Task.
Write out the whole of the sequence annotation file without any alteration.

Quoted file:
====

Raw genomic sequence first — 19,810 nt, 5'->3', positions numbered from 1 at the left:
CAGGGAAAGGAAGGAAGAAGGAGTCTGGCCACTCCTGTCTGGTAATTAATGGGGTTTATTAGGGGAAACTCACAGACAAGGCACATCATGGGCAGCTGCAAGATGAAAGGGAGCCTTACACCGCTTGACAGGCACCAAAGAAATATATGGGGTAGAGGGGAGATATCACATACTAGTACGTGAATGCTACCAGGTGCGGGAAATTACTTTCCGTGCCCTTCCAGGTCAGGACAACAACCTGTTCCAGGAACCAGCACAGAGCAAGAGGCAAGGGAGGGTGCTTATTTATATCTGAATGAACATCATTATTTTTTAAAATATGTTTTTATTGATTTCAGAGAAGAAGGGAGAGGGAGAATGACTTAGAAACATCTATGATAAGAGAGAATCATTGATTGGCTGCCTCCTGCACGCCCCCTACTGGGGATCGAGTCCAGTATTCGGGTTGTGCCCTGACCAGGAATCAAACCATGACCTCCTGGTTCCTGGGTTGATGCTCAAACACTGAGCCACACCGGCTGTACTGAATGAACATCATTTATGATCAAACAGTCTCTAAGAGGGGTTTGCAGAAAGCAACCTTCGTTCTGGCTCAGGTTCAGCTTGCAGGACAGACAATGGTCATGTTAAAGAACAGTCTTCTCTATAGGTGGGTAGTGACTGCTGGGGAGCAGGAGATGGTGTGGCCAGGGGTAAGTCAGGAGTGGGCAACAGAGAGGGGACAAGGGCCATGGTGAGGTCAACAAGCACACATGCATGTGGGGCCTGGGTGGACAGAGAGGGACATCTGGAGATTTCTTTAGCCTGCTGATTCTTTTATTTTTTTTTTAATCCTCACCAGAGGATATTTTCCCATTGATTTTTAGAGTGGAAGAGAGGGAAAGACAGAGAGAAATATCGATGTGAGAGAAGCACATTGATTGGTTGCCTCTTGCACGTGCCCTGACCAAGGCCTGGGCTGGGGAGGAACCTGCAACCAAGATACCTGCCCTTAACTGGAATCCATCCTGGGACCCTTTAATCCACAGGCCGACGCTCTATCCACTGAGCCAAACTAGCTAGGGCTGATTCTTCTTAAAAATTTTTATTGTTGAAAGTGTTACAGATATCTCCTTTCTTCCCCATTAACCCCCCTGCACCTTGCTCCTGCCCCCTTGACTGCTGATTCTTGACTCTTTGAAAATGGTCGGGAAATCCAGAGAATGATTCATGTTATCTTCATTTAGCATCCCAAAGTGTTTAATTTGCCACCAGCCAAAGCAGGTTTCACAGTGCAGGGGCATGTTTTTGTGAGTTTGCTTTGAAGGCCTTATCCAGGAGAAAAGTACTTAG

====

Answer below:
Raw genomic sequence first — 19,810 nt, 5'->3', positions numbered from 1 at the left:
CAGGGAAAGGAAGGAAGAAGGAGTCTGGCCACTCCTGTCTGGTAATTAATGGGGTTTATTAGGGGAAACTCACAGACAAGGCACATCATGGGCAGCTGCAAGATGAAAGGGAGCCTTACACCGCTTGACAGGCACCAAAGAAATATATGGGGTAGAGGGGAGATATCACATACTAGTACGTGAATGCTACCAGGTGCGGGAAATTACTTTCCGTGCCCTTCCAGGTCAGGACAACAACCTGTTCCAGGAACCAGCACAGAGCAAGAGGCAAGGGAGGGTGCTTATTTATATCTGAATGAACATCATTATTTTTTAAAATATGTTTTTATTGATTTCAGAGAAGAAGGGAGAGGGAGAATGACTTAGAAACATCTATGATAAGAGAGAATCATTGATTGGCTGCCTCCTGCACGCCCCCTACTGGGGATCGAGTCCAGTATTCGGGTTGTGCCCTGACCAGGAATCAAACCATGACCTCCTGGTTCCTGGGTTGATGCTCAAACACTGAGCCACACCGGCTGTACTGAATGAACATCATTTATGATCAAACAGTCTCTAAGAGGGGTTTGCAGAAAGCAACCTTCGTTCTGGCTCAGGTTCAGCTTGCAGGACAGACAATGGTCATGTTAAAGAACAGTCTTCTCTATAGGTGGGTAGTGACTGCTGGGGAGCAGGAGATGGTGTGGCCAGGGGTAAGTCAGGAGTGGGCAACAGAGAGGGGACAAGGGCCATGGTGAGGTCAACAAGCACACATGCATGTGGGGCCTGGGTGGACAGAGAGGGACATCTGGAGATTTCTTTAGCCTGCTGATTCTTTTATTTTTTTTTTAATCCTCACCAGAGGATATTTTCCCATTGATTTTTAGAGTGGAAGAGAGGGAAAGACAGAGAGAAATATCGATGTGAGAGAAGCACATTGATTGGTTGCCTCTTGCACGTGCCCTGACCAAGGCCTGGGCTGGGGAGGAACCTGCAACCAAGATACCTGCCCTTAACTGGAATCCATCCTGGGACCCTTTAATCCACAGGCCGACGCTCTATCCACTGAGCCAAACTAGCTAGGGCTGATTCTTCTTAAAAATTTTTATTGTTGAAAGTGTTACAGATATCTCCTTTCTTCCCCATTAACCCCCCTGCACCTTGCTCCTGCCCCCTTGACTGCTGATTCTTGACTCTTTGAAAATGGTCGGGAAATCCAGAGAATGATTCATGTTATCTTCATTTAGCATCCCAAAGTGTTTAATTTGCCACCAGCCAAAGCAGGTTTCACAGTGCAGGGGCATGTTTTTGTGAGTTTGCTTTGAAGGCCTTATCCAGGAGAAAAGTACTTAG